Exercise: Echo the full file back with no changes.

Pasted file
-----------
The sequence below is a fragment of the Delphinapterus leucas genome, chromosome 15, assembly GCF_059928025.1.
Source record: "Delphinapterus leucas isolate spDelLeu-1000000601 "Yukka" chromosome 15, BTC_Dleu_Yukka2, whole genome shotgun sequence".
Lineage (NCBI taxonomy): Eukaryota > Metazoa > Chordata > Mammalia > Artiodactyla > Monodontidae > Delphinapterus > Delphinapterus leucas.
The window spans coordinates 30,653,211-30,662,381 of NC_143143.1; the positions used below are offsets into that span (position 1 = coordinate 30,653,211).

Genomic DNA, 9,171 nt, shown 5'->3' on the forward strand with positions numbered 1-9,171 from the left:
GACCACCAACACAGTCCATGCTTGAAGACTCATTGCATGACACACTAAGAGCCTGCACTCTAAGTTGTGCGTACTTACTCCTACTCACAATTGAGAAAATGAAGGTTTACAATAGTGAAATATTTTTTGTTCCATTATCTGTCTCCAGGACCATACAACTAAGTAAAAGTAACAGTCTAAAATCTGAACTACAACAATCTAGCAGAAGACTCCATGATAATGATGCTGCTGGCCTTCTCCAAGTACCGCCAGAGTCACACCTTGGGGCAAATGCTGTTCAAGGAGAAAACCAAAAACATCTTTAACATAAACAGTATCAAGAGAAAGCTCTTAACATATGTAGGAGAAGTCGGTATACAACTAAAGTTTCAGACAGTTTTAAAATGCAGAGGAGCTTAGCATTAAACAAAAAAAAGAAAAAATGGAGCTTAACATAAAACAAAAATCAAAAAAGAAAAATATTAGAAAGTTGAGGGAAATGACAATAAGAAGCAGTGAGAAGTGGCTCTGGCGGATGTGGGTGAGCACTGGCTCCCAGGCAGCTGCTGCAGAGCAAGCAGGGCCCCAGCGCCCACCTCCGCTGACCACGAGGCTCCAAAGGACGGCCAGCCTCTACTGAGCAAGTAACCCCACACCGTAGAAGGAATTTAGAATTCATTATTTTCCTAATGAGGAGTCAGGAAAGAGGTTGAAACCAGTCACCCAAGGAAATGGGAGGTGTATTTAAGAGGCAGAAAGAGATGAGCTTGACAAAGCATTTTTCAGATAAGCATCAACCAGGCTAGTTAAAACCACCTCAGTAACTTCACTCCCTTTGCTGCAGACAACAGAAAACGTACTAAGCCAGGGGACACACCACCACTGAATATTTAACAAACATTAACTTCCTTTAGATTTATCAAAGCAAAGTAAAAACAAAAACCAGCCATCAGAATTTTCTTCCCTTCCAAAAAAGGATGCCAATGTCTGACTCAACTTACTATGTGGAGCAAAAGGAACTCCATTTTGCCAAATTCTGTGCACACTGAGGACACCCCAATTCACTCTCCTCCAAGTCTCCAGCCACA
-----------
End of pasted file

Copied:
The sequence below is a fragment of the Delphinapterus leucas genome, chromosome 15, assembly GCF_059928025.1.
Source record: "Delphinapterus leucas isolate spDelLeu-1000000601 "Yukka" chromosome 15, BTC_Dleu_Yukka2, whole genome shotgun sequence".
Lineage (NCBI taxonomy): Eukaryota > Metazoa > Chordata > Mammalia > Artiodactyla > Monodontidae > Delphinapterus > Delphinapterus leucas.
The window spans coordinates 30,653,211-30,662,381 of NC_143143.1; the positions used below are offsets into that span (position 1 = coordinate 30,653,211).

Genomic DNA, 9,171 nt, shown 5'->3' on the forward strand with positions numbered 1-9,171 from the left:
GACCACCAACACAGTCCATGCTTGAAGACTCATTGCATGACACACTAAGAGCCTGCACTCTAAGTTGTGCGTACTTACTCCTACTCACAATTGAGAAAATGAAGGTTTACAATAGTGAAATATTTTTTGTTCCATTATCTGTCTCCAGGACCATACAACTAAGTAAAAGTAACAGTCTAAAATCTGAACTACAACAATCTAGCAGAAGACTCCATGATAATGATGCTGCTGGCCTTCTCCAAGTACCGCCAGAGTCACACCTTGGGGCAAATGCTGTTCAAGGAGAAAACCAAAAACATCTTTAACATAAACAGTATCAAGAGAAAGCTCTTAACATATGTAGGAGAAGTCGGTATACAACTAAAGTTTCAGACAGTTTTAAAATGCAGAGGAGCTTAGCATTAAACAAAAAAAAGAAAAAATGGAGCTTAACATAAAACAAAAATCAAAAAAGAAAAATATTAGAAAGTTGAGGGAAATGACAATAAGAAGCAGTGAGAAGTGGCTCTGGCGGATGTGGGTGAGCACTGGCTCCCAGGCAGCTGCTGCAGAGCAAGCAGGGCCCCAGCGCCCACCTCCGCTGACCACGAGGCTCCAAAGGACGGCCAGCCTCTACTGAGCAAGTAACCCCACACCGTAGAAGGAATTTAGAATTCATTATTTTCCTAATGAGGAGTCAGGAAAGAGGTTGAAACCAGTCACCCAAGGAAATGGGAGGTGTATTTAAGAGGCAGAAAGAGATGAGCTTGACAAAGCATTTTTCAGATAAGCATCAACCAGGCTAGTTAAAACCACCTCAGTAACTTCACTCCCTTTGCTGCAGACAACAGAAAACGTACTAAGCCAGGGGACACACCACCACTGAATATTTAACAAACATTAACTTCCTTTAGATTTATCAAAGCAAAGTAAAAACAAAAACCAGCCATCAGAATTTTCTTCCCTTCCAAAAAAGGATGCCAATGTCTGACTCAACTTACTATGTGGAGCAAAAGGAACTCCATTTTGCCAAATTCTGTGCACACTGAGGACACCCCAATTCACTCTCCTCCAAGTCTCCAGCCACA